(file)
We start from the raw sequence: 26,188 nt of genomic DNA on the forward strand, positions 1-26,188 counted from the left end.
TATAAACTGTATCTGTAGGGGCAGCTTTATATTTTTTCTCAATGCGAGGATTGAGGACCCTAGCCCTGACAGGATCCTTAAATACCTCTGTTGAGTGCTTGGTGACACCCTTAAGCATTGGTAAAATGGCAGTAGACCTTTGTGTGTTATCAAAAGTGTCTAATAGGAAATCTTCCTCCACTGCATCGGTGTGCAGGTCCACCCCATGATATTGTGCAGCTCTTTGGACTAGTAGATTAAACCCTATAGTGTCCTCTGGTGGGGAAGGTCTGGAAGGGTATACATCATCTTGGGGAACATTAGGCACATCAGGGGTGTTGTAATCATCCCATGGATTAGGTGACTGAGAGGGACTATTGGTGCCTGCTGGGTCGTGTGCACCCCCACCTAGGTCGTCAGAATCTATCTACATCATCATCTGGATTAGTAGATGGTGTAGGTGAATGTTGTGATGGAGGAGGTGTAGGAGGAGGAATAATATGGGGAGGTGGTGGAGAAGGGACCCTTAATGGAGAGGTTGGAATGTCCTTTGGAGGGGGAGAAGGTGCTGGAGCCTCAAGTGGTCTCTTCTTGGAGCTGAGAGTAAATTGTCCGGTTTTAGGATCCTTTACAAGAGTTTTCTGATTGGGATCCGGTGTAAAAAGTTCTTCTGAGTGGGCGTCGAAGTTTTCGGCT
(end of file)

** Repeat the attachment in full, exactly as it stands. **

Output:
We start from the raw sequence: 26,188 nt of genomic DNA on the forward strand, positions 1-26,188 counted from the left end.
TATAAACTGTATCTGTAGGGGCAGCTTTATATTTTTTCTCAATGCGAGGATTGAGGACCCTAGCCCTGACAGGATCCTTAAATACCTCTGTTGAGTGCTTGGTGACACCCTTAAGCATTGGTAAAATGGCAGTAGACCTTTGTGTGTTATCAAAAGTGTCTAATAGGAAATCTTCCTCCACTGCATCGGTGTGCAGGTCCACCCCATGATATTGTGCAGCTCTTTGGACTAGTAGATTAAACCCTATAGTGTCCTCTGGTGGGGAAGGTCTGGAAGGGTATACATCATCTTGGGGAACATTAGGCACATCAGGGGTGTTGTAATCATCCCATGGATTAGGTGACTGAGAGGGACTATTGGTGCCTGCTGGGTCGTGTGCACCCCCACCTAGGTCGTCAGAATCTATCTACATCATCATCTGGATTAGTAGATGGTGTAGGTGAATGTTGTGATGGAGGAGGTGTAGGAGGAGGAATAATATGGGGAGGTGGTGGAGAAGGGACCCTTAATGGAGAGGTTGGAATGTCCTTTGGAGGGGGAGAAGGTGCTGGAGCCTCAAGTGGTCTCTTCTTGGAGCTGAGAGTAAATTGTCCGGTTTTAGGATCCTTTACAAGAGTTTTCTGATTGGGATCCGGTGTAAAAAGTTCTTCTGAGTGGGCGTCGAAGTTTTCGGCT